This article describes some common mistakes that you must avoid when you write a service. The article also suggests best practices to follow when you create Microsoft Windows Services. A Windows Service is a program, a routine, or a process that performs a specific system function to support other programs, particularly at a low (close to the hardware) level. Examples of Windows Services include server products, such as Microsoft Exchange and Microsoft SQL Server, and other client applications, such as Windows Timer that sets the computer clock. Windows Services are automatically started when you start the computer and do not have a user interface.
The following guidelines may be useful when you write a Windows Service:
Design your service for use without a user interface. Service applications run outside any particular user context and should not require any user intervention. These applications typically perform tasks in the background. Design your service to run without any user intervention.
Do not build interactive services. Run the service as an isolated service without user intervention.
When the interactive user is logged into the same instance of Windows Services, window message attacks may occur. The interactive user may inject and run the arbitrary code in an interactive services process.
If the interactive user sends a WM_COPYDATA message, copies malicious code into the address space of a highly privileged interactive service process, and then sends a WM_TIMER message, the service process runs the malicious code. This elevation of privilege attack may be carried out either by a user who has physical access to the computer or by a user who logs on the computer by using Microsoft Terminal Services.
Remove all Assert statements before you ship your service. Microsoft does not recommend that you use the Assert method. The Assert method displays a dialog box that shows the line of code that failed, and then gives you the option to debug the code. Therefore, remove all the Assert statements before you ship your service.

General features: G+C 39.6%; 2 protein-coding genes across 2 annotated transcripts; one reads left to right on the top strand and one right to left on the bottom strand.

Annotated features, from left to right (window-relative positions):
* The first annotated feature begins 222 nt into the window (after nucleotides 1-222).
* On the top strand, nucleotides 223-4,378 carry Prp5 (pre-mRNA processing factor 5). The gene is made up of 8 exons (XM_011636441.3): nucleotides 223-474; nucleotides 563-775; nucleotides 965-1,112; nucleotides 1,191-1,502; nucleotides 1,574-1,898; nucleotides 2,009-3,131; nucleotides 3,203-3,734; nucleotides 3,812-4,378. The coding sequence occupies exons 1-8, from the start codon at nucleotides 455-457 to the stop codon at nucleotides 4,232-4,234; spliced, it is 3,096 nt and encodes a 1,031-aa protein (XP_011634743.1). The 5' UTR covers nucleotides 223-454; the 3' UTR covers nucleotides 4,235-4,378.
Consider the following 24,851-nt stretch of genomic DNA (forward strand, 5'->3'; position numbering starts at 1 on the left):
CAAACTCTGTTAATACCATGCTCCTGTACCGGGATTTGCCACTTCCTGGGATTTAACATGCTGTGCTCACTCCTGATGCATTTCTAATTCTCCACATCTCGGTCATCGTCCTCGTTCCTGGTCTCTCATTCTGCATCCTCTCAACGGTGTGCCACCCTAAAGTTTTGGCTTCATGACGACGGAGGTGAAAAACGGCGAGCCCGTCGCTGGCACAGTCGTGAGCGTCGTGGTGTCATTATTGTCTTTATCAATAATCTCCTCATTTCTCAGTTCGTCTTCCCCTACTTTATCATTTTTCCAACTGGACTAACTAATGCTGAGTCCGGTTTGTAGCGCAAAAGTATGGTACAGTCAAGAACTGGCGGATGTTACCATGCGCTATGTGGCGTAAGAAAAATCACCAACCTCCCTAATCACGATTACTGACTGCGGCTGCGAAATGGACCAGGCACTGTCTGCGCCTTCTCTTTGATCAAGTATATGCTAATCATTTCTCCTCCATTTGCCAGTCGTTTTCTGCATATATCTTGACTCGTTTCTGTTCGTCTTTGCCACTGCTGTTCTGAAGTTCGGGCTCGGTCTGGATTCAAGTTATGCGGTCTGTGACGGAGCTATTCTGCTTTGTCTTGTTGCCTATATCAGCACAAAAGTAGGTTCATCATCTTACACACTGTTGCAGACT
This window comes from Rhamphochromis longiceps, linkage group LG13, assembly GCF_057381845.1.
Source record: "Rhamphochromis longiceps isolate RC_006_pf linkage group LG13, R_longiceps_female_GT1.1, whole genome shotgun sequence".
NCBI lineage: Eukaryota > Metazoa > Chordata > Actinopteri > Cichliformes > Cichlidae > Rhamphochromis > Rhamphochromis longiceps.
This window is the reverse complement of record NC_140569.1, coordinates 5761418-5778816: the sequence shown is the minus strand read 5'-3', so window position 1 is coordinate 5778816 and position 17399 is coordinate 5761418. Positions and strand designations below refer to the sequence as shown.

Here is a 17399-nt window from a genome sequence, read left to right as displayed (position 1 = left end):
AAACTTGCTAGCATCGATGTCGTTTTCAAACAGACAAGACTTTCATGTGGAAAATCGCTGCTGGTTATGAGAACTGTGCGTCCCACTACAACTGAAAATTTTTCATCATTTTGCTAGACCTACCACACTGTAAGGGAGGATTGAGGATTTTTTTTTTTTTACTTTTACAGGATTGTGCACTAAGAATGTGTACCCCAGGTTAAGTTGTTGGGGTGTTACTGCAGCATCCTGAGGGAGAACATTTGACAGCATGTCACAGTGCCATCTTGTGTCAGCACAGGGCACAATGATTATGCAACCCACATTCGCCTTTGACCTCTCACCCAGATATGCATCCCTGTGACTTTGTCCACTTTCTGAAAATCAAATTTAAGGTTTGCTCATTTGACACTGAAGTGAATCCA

Run the service in a specific security context. To help secure your system from attacks, run the service with minimal user rights. If you require more user rights than those that are granted to the minimal user accounts, do not run the service as a user with administrative credentials.
Also, do not change the security policy to elevate the user rights of the built-in logons (SYSTEM, Anonymous Logon, Local Service, and Network Service). Instead, create a custom account, and then grant the account the user rights that your service may require. If you require network credentials, use a domain account. If you do not require network credentials, use a local account. You may spend more time creating a custom account with limited user rights, but this is more secure than if you either run the service with too many user rights or when you add user rights to an account that is included with the operating system.
Avoid using both printing and mapped drives in Windows Services. Printing and mapped drives are typically available to a particular user or a group of users. If you are using printing or mapped drives, make sure that your service runs under an account with the user rights that they must have to access printing or mapped drives. Typically, mapped drives disconnect when you log off and then reconnect when you log on to the computer.
Avoid relying on user profile settings when you write Windows Services.
For more information about Windows Services, visit the following Microsoft Developer Network Web sites: